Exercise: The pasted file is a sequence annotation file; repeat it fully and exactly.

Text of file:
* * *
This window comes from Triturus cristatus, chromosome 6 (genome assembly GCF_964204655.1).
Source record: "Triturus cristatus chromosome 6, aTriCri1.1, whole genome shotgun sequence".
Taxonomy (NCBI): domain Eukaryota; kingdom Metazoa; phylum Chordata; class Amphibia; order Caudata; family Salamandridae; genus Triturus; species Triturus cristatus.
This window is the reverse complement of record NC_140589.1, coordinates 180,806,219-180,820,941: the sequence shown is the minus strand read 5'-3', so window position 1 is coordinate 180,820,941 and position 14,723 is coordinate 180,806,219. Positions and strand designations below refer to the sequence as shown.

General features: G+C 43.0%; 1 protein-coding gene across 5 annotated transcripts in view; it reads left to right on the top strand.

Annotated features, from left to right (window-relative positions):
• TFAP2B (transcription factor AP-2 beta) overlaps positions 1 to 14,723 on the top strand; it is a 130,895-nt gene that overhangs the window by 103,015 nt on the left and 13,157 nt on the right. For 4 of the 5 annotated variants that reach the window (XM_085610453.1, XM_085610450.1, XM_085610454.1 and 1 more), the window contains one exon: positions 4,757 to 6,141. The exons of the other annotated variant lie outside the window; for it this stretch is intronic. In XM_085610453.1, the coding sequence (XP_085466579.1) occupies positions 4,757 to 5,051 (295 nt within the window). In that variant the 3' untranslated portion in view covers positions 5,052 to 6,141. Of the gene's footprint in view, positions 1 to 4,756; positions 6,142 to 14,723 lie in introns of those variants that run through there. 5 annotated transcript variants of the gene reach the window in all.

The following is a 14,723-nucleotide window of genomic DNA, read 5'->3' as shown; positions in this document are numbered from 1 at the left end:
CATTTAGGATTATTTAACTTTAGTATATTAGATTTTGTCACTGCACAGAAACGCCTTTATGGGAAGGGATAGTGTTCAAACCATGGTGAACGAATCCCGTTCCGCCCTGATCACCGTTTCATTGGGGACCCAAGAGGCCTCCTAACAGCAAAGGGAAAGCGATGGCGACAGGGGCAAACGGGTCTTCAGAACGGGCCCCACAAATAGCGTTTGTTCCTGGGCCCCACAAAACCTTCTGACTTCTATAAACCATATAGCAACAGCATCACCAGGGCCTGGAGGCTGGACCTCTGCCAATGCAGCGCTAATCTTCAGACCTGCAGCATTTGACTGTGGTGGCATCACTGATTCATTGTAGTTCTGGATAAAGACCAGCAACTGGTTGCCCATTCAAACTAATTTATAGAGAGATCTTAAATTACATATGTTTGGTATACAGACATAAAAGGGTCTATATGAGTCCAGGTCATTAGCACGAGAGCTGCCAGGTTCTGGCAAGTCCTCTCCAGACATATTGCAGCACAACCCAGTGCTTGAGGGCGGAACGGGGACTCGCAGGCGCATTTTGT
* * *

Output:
This window comes from Triturus cristatus, chromosome 6 (genome assembly GCF_964204655.1).
Source record: "Triturus cristatus chromosome 6, aTriCri1.1, whole genome shotgun sequence".
Taxonomy (NCBI): domain Eukaryota; kingdom Metazoa; phylum Chordata; class Amphibia; order Caudata; family Salamandridae; genus Triturus; species Triturus cristatus.
This window is the reverse complement of record NC_140589.1, coordinates 180,806,219-180,820,941: the sequence shown is the minus strand read 5'-3', so window position 1 is coordinate 180,820,941 and position 14,723 is coordinate 180,806,219. Positions and strand designations below refer to the sequence as shown.

General features: G+C 43.0%; 1 protein-coding gene across 5 annotated transcripts in view; it reads left to right on the top strand.

Annotated features, from left to right (window-relative positions):
• TFAP2B (transcription factor AP-2 beta) overlaps positions 1 to 14,723 on the top strand; it is a 130,895-nt gene that overhangs the window by 103,015 nt on the left and 13,157 nt on the right. For 4 of the 5 annotated variants that reach the window (XM_085610453.1, XM_085610450.1, XM_085610454.1 and 1 more), the window contains one exon: positions 4,757 to 6,141. The exons of the other annotated variant lie outside the window; for it this stretch is intronic. In XM_085610453.1, the coding sequence (XP_085466579.1) occupies positions 4,757 to 5,051 (295 nt within the window). In that variant the 3' untranslated portion in view covers positions 5,052 to 6,141. Of the gene's footprint in view, positions 1 to 4,756; positions 6,142 to 14,723 lie in introns of those variants that run through there. 5 annotated transcript variants of the gene reach the window in all.

The following is a 14,723-nucleotide window of genomic DNA, read 5'->3' as shown; positions in this document are numbered from 1 at the left end:
CATTTAGGATTATTTAACTTTAGTATATTAGATTTTGTCACTGCACAGAAACGCCTTTATGGGAAGGGATAGTGTTCAAACCATGGTGAACGAATCCCGTTCCGCCCTGATCACCGTTTCATTGGGGACCCAAGAGGCCTCCTAACAGCAAAGGGAAAGCGATGGCGACAGGGGCAAACGGGTCTTCAGAACGGGCCCCACAAATAGCGTTTGTTCCTGGGCCCCACAAAACCTTCTGACTTCTATAAACCATATAGCAACAGCATCACCAGGGCCTGGAGGCTGGACCTCTGCCAATGCAGCGCTAATCTTCAGACCTGCAGCATTTGACTGTGGTGGCATCACTGATTCATTGTAGTTCTGGATAAAGACCAGCAACTGGTTGCCCATTCAAACTAATTTATAGAGAGATCTTAAATTACATATGTTTGGTATACAGACATAAAAGGGTCTATATGAGTCCAGGTCATTAGCACGAGAGCTGCCAGGTTCTGGCAAGTCCTCTCCAGACATATTGCAGCACAACCCAGTGCTTGAGGGCGGAACGGGGACTCGCAGGCGCATTTTGT